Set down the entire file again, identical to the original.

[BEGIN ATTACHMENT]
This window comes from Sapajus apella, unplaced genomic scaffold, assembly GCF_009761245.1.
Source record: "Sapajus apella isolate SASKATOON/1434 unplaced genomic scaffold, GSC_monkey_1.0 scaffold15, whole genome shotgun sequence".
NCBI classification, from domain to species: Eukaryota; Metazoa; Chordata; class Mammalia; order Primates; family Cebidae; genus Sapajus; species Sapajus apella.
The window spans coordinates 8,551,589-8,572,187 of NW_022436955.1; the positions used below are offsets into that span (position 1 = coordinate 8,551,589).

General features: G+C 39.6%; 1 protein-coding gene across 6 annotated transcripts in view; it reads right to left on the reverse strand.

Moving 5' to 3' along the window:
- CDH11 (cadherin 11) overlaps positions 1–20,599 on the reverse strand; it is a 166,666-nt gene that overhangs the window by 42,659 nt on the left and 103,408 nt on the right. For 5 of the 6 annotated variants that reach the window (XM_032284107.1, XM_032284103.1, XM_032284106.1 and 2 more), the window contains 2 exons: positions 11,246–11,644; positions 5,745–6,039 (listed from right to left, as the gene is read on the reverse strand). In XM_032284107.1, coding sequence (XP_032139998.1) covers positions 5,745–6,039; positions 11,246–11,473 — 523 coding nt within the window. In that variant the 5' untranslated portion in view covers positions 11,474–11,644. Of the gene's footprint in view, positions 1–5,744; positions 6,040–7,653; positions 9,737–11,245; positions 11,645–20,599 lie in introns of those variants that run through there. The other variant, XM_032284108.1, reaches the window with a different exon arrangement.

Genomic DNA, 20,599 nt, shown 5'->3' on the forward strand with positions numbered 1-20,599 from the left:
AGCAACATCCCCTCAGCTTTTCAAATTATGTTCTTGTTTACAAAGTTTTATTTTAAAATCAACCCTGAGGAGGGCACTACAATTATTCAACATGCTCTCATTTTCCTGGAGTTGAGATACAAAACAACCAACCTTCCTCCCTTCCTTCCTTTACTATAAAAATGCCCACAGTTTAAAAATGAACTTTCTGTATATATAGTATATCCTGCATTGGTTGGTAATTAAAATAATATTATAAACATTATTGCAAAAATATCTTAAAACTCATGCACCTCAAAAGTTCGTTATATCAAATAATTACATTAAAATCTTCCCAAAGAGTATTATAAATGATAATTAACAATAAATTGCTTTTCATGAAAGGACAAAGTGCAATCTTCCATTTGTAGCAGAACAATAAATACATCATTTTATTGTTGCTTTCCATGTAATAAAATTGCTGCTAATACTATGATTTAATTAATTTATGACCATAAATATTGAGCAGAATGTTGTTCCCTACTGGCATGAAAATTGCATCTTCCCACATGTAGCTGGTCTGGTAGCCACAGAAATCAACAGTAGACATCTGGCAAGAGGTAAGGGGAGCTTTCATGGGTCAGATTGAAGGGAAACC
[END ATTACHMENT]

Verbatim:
This window comes from Sapajus apella, unplaced genomic scaffold, assembly GCF_009761245.1.
Source record: "Sapajus apella isolate SASKATOON/1434 unplaced genomic scaffold, GSC_monkey_1.0 scaffold15, whole genome shotgun sequence".
NCBI classification, from domain to species: Eukaryota; Metazoa; Chordata; class Mammalia; order Primates; family Cebidae; genus Sapajus; species Sapajus apella.
The window spans coordinates 8,551,589-8,572,187 of NW_022436955.1; the positions used below are offsets into that span (position 1 = coordinate 8,551,589).

General features: G+C 39.6%; 1 protein-coding gene across 6 annotated transcripts in view; it reads right to left on the reverse strand.

Moving 5' to 3' along the window:
- CDH11 (cadherin 11) overlaps positions 1–20,599 on the reverse strand; it is a 166,666-nt gene that overhangs the window by 42,659 nt on the left and 103,408 nt on the right. For 5 of the 6 annotated variants that reach the window (XM_032284107.1, XM_032284103.1, XM_032284106.1 and 2 more), the window contains 2 exons: positions 11,246–11,644; positions 5,745–6,039 (listed from right to left, as the gene is read on the reverse strand). In XM_032284107.1, coding sequence (XP_032139998.1) covers positions 5,745–6,039; positions 11,246–11,473 — 523 coding nt within the window. In that variant the 5' untranslated portion in view covers positions 11,474–11,644. Of the gene's footprint in view, positions 1–5,744; positions 6,040–7,653; positions 9,737–11,245; positions 11,645–20,599 lie in introns of those variants that run through there. The other variant, XM_032284108.1, reaches the window with a different exon arrangement.

Genomic DNA, 20,599 nt, shown 5'->3' on the forward strand with positions numbered 1-20,599 from the left:
AGCAACATCCCCTCAGCTTTTCAAATTATGTTCTTGTTTACAAAGTTTTATTTTAAAATCAACCCTGAGGAGGGCACTACAATTATTCAACATGCTCTCATTTTCCTGGAGTTGAGATACAAAACAACCAACCTTCCTCCCTTCCTTCCTTTACTATAAAAATGCCCACAGTTTAAAAATGAACTTTCTGTATATATAGTATATCCTGCATTGGTTGGTAATTAAAATAATATTATAAACATTATTGCAAAAATATCTTAAAACTCATGCACCTCAAAAGTTCGTTATATCAAATAATTACATTAAAATCTTCCCAAAGAGTATTATAAATGATAATTAACAATAAATTGCTTTTCATGAAAGGACAAAGTGCAATCTTCCATTTGTAGCAGAACAATAAATACATCATTTTATTGTTGCTTTCCATGTAATAAAATTGCTGCTAATACTATGATTTAATTAATTTATGACCATAAATATTGAGCAGAATGTTGTTCCCTACTGGCATGAAAATTGCATCTTCCCACATGTAGCTGGTCTGGTAGCCACAGAAATCAACAGTAGACATCTGGCAAGAGGTAAGGGGAGCTTTCATGGGTCAGATTGAAGGGAAACC